1st Gear. We have “traditional” conditions where the wind is light, the windage is low and the sail must produce maximum power to get you on the foils. The outhaul is off with about an 8 inch gap between the sail and the boom. The cunningham is on just enough to take the creases out and the kicker is on to keep the leech straight. At the first scent of foiling I let the kicker off in order to generate the twist needed to get on the foils early, In first gear your primary control is the kicker.
2nd Gear. The boat is now foiling in marginal conditions. Boat speed has risen from a low riding 4 knots to a foiling 12knots. In this gear you need to manage the power and drag ratio of the rig. Pull the kicker on and Cunningham on until you can sail with the boom on the centreline (mainsheet block to block) without spilling wind. Your drag will be at its minimum and the power will be the maximum you will need. However no wind is so constant that you can just set it and forget it and if you do find yourself falling off the foils after sailing into a light patch then ease the outhaul straight away .If the wind is dying you wont have time to do anything else and the KA MSL10 powers up well like this. In second gear your primary control is the outhaul
3rd Gear. In a medium breeze upwind the fastest Moths to the windward mark are the highest ones. Pointing comes from the winward “push” developed by your hydrofoils as you heel the boat to windward but it also comes from that lower leach of your sail. You should be looking at that bit of leach between the bottom batten and the third one up and try to get that perfectly straight. You do this by alternately pulling the kicker on, then the cunnigham on. The head will be bladed and loose like a birds wing or the head of a fast windsurfer sail because the centre of effort has moved and the power is coming from lower down the sail. In 3rd gear your primary control is the Cunningham for managing variations in the wind speed..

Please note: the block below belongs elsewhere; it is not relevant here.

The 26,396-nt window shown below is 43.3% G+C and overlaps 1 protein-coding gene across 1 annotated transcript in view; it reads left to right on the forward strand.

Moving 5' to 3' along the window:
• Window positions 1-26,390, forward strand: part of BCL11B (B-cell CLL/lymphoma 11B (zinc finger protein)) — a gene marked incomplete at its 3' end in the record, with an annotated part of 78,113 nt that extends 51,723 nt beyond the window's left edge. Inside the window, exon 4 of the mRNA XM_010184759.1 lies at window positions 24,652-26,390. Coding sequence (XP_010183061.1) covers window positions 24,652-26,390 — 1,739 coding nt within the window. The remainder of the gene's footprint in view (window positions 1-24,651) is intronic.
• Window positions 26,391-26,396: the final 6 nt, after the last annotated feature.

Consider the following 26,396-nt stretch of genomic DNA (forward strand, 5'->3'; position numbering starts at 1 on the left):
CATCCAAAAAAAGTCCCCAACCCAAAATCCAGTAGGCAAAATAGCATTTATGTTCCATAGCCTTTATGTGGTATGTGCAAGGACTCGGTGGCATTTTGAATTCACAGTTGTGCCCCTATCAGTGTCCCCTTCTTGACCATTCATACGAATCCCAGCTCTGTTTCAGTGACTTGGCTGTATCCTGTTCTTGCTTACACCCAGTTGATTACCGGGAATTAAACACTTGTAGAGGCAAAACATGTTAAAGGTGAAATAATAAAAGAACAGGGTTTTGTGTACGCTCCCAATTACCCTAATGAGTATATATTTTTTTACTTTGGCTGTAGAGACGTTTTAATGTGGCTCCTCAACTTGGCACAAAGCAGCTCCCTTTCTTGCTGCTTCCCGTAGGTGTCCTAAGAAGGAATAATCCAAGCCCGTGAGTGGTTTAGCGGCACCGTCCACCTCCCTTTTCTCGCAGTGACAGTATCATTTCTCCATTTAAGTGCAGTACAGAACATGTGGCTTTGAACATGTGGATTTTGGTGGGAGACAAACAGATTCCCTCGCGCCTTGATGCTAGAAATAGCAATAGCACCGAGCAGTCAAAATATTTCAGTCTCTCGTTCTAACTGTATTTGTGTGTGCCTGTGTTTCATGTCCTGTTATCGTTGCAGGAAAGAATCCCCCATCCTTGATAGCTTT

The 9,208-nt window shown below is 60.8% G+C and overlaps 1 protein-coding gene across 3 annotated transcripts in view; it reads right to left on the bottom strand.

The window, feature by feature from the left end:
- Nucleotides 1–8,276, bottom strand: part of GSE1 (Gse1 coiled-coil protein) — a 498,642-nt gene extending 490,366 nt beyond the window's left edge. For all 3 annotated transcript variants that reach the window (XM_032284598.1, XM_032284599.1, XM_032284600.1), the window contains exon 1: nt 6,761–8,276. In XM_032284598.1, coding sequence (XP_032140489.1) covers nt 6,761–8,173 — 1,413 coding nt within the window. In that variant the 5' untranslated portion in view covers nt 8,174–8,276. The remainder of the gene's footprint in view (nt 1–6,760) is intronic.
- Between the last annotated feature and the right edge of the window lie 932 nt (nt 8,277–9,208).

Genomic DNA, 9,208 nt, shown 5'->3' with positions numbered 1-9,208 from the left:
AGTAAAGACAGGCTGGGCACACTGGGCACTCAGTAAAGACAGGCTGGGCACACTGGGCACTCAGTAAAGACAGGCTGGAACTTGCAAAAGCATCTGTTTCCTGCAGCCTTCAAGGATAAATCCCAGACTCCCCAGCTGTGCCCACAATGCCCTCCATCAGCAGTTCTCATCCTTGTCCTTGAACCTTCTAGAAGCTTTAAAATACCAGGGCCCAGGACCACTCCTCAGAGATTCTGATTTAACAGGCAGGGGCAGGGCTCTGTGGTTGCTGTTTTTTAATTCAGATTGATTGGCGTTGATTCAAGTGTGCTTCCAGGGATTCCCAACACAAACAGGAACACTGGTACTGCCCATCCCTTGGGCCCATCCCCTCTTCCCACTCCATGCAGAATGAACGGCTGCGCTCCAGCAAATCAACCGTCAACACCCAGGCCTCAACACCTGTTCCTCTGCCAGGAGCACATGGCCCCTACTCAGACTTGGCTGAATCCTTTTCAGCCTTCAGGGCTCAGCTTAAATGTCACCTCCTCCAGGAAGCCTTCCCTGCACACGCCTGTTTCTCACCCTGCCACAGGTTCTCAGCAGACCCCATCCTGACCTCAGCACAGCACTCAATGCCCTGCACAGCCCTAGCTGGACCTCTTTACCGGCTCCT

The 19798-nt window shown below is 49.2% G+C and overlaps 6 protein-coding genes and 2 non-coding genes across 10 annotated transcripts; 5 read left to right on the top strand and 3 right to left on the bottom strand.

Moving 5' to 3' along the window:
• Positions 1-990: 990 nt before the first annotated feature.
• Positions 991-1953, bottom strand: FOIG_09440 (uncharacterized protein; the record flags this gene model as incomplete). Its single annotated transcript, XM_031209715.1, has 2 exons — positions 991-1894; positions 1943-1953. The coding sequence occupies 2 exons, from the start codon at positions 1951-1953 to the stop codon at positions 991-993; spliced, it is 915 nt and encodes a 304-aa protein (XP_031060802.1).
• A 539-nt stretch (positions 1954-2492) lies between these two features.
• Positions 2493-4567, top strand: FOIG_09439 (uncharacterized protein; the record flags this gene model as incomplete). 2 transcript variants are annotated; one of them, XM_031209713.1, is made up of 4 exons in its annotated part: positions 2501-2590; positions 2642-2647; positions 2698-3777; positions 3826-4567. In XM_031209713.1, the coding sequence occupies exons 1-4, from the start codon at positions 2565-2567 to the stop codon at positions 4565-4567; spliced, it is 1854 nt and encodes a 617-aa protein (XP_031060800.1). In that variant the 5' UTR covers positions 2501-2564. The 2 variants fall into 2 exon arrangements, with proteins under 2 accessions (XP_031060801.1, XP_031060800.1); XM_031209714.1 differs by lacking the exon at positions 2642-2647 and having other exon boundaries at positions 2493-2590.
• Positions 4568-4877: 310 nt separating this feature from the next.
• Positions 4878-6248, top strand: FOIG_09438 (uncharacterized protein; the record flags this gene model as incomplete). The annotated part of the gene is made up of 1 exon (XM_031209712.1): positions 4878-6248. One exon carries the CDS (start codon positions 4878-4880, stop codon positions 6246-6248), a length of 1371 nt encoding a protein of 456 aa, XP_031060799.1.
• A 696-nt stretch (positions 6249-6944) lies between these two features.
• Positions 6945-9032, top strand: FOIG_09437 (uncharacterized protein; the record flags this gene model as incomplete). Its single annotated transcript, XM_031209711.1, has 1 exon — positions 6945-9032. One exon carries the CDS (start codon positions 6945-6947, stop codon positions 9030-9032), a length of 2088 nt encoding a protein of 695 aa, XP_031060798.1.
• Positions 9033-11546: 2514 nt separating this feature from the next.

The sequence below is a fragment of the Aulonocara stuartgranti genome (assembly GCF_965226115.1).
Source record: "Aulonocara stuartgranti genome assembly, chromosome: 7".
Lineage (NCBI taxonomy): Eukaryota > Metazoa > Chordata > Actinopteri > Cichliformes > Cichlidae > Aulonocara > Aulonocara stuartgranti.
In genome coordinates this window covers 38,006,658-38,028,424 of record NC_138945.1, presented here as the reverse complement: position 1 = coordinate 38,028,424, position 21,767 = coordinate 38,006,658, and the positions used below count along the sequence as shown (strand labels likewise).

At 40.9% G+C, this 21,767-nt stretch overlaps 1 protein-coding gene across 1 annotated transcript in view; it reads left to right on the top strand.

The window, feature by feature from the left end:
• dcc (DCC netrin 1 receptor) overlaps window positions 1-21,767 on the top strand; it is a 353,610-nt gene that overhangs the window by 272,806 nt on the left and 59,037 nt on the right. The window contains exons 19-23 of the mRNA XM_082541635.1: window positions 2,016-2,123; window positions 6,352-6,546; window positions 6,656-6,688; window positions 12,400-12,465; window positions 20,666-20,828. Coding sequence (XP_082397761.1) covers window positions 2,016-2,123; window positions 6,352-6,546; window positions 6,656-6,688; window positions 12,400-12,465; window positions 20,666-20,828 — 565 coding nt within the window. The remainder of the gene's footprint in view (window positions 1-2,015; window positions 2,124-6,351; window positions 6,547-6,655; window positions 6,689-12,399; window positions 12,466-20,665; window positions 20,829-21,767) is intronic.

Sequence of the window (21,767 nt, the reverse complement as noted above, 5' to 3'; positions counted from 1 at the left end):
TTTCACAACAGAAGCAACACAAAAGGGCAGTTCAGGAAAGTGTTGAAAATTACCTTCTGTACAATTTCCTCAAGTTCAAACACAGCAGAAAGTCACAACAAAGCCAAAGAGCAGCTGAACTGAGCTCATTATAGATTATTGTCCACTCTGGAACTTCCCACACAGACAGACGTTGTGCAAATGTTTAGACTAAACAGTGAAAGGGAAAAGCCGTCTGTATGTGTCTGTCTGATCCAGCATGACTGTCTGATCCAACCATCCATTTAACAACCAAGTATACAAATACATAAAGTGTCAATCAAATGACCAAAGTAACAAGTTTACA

“Cruise control” .This applies to downwind work which most people think is just the same as upwind. It isn’t, you may still have the boom on the centreline but you don’t generally heal to windward and you get to make gains by bearing away. I find a small easing of the kicker on the final approach to the windward mark is all that’s needed to get the head to “self work” and that gives me time to forget about the rig and plan my approach to the leeward mark. I’ve often seen people needing to constantly fiddle with controls, a sign that the mast and rig dont work well together. I use consistently high kicker loads down wind and in a breeze when I move to a softer mast this is where I see the real speed gains. It improves my downwind speed as much as my upwind. Primary control here is the cunnigham which is used to control mast bend and move the fullness forward if you need to sail low. Useful if you have to sink low to get through a finish or round a mark.
These are the wind ranges and points of sailing your rig need to take you through. My rig does, and that’s why I think I’m so consistent. If you can achieve the same with whatever equipment you have then you are on the right road too.
Finally I have a habit of not changing sails if I can help it. I like to get to get to know a sail intimately and that’s because I believe the last 10% of performance is basically hidden and is only revealed after you’ve both spent some time together. If the above makes sense then just like me you’re going to have to find it to. You won’t do that by having a random multi make sail programme.
Here are some additional observations from Andrew McDougall, who always uses the MSL 13.
“The physical difference between MSL13 and MSL10B is ridiculously small, but the difference on the water is huge.